|Source Repository:||No results|
Summary: Port of OpenBSD's free SSH release
- Disable EC/RC5 algorithms in OpenSSL for patent reasons.
- Enable high performance ssh
- Add support for storing SSH public keys in LDAP
- Use LDNS for DNSSEC/SSHFP validation.
- Enable root password logins for live-cd environment.
- Support the legacy/weak SSH1 protocol
- Enable additional crypto algorithms via OpenSSL
- Adds support for X.509 certificate authentication
Funtoo-Stable Going AwayAs we move towards the next generation of Funtoo Linux, funtoo-stable is being retired.
New Ports-2017 tree and KitsFuntoo has a new ports-2017 tree, and introducing kits! (BETA)
SSH is a cryptographically confidential network protocol for data transmission between 2 networked computers. There are 2 protocol versions; SSH-1 and SSH-2.
Funtoo uses the OpenSSH daemon (sshd) to provide the SSH service by default. sshd is a member of OpenRC's default runlevel.
By default login is allowed for all users via the ssh daemon on port 22 with any valid username and password combination.
There are 2 means of configuring
sshd. The first is required, the second is optional.
sshdreads its configuration data from
sshdmay be configured to use PAM.
Permission may be granted or denied via PAM, allowing you to store usernames etc. using text files.
Protocol version selection
The default protocol version is SSH-2. SSH-1 requires explicit activation. To select a protocol version, use the
Ciphers directive specifies the ciphers allowed for protocol version 2.
Single authentication method
- Password authentication
This is enabled by default, it is configured using the
PasswordAuthenticationdirective. Valid parameters are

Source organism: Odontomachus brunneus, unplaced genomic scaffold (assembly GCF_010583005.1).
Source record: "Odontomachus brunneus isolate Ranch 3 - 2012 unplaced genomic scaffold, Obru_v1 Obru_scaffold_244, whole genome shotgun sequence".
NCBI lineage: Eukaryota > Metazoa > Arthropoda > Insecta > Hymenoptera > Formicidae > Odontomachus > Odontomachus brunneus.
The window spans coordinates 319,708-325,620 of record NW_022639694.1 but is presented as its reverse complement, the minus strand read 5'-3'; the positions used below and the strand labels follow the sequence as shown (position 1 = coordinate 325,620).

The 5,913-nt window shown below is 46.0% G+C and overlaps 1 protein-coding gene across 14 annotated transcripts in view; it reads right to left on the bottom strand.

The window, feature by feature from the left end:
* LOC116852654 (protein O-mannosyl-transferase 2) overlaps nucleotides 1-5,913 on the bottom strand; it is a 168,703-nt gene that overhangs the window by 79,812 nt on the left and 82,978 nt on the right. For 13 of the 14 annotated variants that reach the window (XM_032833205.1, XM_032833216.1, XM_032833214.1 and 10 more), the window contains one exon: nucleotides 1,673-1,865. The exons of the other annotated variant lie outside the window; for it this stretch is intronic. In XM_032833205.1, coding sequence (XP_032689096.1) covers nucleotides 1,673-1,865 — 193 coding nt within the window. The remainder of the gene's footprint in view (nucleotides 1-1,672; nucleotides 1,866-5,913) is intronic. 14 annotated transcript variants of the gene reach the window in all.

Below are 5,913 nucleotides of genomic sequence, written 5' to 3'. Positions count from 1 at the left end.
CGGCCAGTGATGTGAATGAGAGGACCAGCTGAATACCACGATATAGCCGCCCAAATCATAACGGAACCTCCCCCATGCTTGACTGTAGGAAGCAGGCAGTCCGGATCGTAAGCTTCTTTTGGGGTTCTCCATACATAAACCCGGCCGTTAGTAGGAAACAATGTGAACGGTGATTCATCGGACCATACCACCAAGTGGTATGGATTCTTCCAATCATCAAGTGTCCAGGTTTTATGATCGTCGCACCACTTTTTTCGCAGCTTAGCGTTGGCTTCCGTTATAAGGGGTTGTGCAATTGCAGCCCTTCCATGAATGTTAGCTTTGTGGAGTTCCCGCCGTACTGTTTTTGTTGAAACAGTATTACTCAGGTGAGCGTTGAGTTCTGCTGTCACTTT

PasswordAuthentication yesis configured, the state of the
PermitEmptyPasswordsdirective is evaluated.
- Public key authentication
This is enabled with combinations of
On your client, run
# ssh-keygen -t rsa
This command will generate a public and private key, stored at
~/.ssh/id_rsa respectively. The private key should not be shared with anyone. The pubilc key can be freely shared, and can only be used to grant you access to remote systems by use of your private key. To grant yourself access to a remote account, append the contents of
~/.ssh/id_rsa.pub to the file
~/.ssh/authorized_keys on a remote system. Note that
~/.ssh/authorized_keys must not be readable by anyone but the user for OpenSSH to process the file -- do this by running
chmod -R go-rwx ~/.ssh on the remote system.
Providing a passphrase for your private key will cause it to be stored in an encrypted format, using this passphrase. Before you can use your private key, you will be prompted by OpenSSH to type in this passphrase. This is similar to typing in a password, but with the use of this authentication method, your password is not sent over the network at all.
ssh-agent exists to allow decrypted private keys to be cached in memory for easy access, so you do not need to type in your passphrase every time. It can still be quite complex to use, so it's recommended to use a front-end for